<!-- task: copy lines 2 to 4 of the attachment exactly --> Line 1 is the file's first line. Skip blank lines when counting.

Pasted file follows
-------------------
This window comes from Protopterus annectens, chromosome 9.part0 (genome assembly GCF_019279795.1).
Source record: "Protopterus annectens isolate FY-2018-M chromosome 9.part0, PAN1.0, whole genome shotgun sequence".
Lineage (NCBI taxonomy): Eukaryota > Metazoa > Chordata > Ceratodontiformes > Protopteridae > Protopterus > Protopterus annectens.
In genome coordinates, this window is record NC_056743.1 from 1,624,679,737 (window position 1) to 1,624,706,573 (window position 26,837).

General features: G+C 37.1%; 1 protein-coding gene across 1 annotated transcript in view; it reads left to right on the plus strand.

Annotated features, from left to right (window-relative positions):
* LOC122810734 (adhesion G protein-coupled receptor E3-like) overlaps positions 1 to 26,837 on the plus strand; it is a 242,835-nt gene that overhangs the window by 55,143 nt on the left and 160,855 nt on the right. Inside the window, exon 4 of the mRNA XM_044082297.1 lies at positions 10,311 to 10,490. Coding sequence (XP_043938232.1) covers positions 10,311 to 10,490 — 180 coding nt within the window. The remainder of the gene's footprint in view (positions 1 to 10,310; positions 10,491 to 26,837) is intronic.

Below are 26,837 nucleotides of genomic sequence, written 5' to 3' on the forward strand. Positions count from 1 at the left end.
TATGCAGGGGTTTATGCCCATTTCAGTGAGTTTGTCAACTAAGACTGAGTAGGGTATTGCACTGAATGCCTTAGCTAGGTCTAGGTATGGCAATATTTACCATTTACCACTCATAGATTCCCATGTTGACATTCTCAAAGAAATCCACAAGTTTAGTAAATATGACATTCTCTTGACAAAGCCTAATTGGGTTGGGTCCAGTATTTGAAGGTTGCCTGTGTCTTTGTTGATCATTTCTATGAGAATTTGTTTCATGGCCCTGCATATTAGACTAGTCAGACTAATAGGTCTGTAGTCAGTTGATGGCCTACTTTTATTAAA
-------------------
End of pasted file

Source record: "Protopterus annectens isolate FY-2018-M chromosome 9.part0, PAN1.0, whole genome shotgun sequence".
Lineage (NCBI taxonomy): Eukaryota > Metazoa > Chordata > Ceratodontiformes > Protopteridae > Protopterus > Protopterus annectens.
In genome coordinates, this window is record NC_056743.1 from 1,624,679,737 (window position 1) to 1,624,706,573 (window position 26,837).